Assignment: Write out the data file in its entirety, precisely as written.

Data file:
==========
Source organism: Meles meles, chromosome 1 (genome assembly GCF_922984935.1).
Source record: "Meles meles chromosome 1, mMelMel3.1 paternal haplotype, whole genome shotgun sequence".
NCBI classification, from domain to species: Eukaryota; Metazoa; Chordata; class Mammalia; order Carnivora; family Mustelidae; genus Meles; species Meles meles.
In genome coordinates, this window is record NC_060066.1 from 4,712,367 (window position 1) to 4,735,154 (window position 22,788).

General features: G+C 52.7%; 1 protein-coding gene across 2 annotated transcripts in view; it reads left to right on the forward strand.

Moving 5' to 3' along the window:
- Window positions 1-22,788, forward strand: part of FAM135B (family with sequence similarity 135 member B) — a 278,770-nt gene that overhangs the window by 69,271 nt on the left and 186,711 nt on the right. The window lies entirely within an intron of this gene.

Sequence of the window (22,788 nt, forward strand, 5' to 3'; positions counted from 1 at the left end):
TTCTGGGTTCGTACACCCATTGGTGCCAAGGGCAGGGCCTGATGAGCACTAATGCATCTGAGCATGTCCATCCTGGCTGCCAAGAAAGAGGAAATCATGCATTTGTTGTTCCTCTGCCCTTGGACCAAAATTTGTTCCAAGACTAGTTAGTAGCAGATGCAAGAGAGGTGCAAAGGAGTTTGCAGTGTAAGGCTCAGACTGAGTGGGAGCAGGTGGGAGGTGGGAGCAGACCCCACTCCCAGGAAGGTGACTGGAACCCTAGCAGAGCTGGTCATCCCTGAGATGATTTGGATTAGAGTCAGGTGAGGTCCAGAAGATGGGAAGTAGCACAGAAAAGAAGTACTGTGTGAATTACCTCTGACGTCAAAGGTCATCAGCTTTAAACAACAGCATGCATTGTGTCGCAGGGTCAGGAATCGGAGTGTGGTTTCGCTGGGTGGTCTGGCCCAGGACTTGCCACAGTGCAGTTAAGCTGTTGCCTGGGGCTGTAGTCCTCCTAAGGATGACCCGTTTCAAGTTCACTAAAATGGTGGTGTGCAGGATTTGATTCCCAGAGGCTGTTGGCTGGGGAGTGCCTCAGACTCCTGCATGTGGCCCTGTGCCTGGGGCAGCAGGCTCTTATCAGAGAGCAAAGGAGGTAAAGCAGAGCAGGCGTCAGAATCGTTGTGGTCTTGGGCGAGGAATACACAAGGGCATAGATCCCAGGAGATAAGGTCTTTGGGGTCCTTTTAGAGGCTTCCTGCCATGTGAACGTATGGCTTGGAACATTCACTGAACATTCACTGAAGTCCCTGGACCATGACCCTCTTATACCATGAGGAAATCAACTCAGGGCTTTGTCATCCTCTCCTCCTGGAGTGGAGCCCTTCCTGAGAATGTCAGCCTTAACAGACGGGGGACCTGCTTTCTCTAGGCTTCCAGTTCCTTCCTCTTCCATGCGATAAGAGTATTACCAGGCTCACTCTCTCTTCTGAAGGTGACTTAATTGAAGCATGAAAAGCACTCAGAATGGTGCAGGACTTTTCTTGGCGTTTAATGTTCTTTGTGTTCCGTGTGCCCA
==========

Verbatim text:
Source organism: Meles meles, chromosome 1 (genome assembly GCF_922984935.1).
Source record: "Meles meles chromosome 1, mMelMel3.1 paternal haplotype, whole genome shotgun sequence".
NCBI classification, from domain to species: Eukaryota; Metazoa; Chordata; class Mammalia; order Carnivora; family Mustelidae; genus Meles; species Meles meles.
In genome coordinates, this window is record NC_060066.1 from 4,712,367 (window position 1) to 4,735,154 (window position 22,788).

General features: G+C 52.7%; 1 protein-coding gene across 2 annotated transcripts in view; it reads left to right on the forward strand.

Moving 5' to 3' along the window:
- Window positions 1-22,788, forward strand: part of FAM135B (family with sequence similarity 135 member B) — a 278,770-nt gene that overhangs the window by 69,271 nt on the left and 186,711 nt on the right. The window lies entirely within an intron of this gene.

Sequence of the window (22,788 nt, forward strand, 5' to 3'; positions counted from 1 at the left end):
TTCTGGGTTCGTACACCCATTGGTGCCAAGGGCAGGGCCTGATGAGCACTAATGCATCTGAGCATGTCCATCCTGGCTGCCAAGAAAGAGGAAATCATGCATTTGTTGTTCCTCTGCCCTTGGACCAAAATTTGTTCCAAGACTAGTTAGTAGCAGATGCAAGAGAGGTGCAAAGGAGTTTGCAGTGTAAGGCTCAGACTGAGTGGGAGCAGGTGGGAGGTGGGAGCAGACCCCACTCCCAGGAAGGTGACTGGAACCCTAGCAGAGCTGGTCATCCCTGAGATGATTTGGATTAGAGTCAGGTGAGGTCCAGAAGATGGGAAGTAGCACAGAAAAGAAGTACTGTGTGAATTACCTCTGACGTCAAAGGTCATCAGCTTTAAACAACAGCATGCATTGTGTCGCAGGGTCAGGAATCGGAGTGTGGTTTCGCTGGGTGGTCTGGCCCAGGACTTGCCACAGTGCAGTTAAGCTGTTGCCTGGGGCTGTAGTCCTCCTAAGGATGACCCGTTTCAAGTTCACTAAAATGGTGGTGTGCAGGATTTGATTCCCAGAGGCTGTTGGCTGGGGAGTGCCTCAGACTCCTGCATGTGGCCCTGTGCCTGGGGCAGCAGGCTCTTATCAGAGAGCAAAGGAGGTAAAGCAGAGCAGGCGTCAGAATCGTTGTGGTCTTGGGCGAGGAATACACAAGGGCATAGATCCCAGGAGATAAGGTCTTTGGGGTCCTTTTAGAGGCTTCCTGCCATGTGAACGTATGGCTTGGAACATTCACTGAACATTCACTGAAGTCCCTGGACCATGACCCTCTTATACCATGAGGAAATCAACTCAGGGCTTTGTCATCCTCTCCTCCTGGAGTGGAGCCCTTCCTGAGAATGTCAGCCTTAACAGACGGGGGACCTGCTTTCTCTAGGCTTCCAGTTCCTTCCTCTTCCATGCGATAAGAGTATTACCAGGCTCACTCTCTCTTCTGAAGGTGACTTAATTGAAGCATGAAAAGCACTCAGAATGGTGCAGGACTTTTCTTGGCGTTTAATGTTCTTTGTGTTCCGTGTGCCCA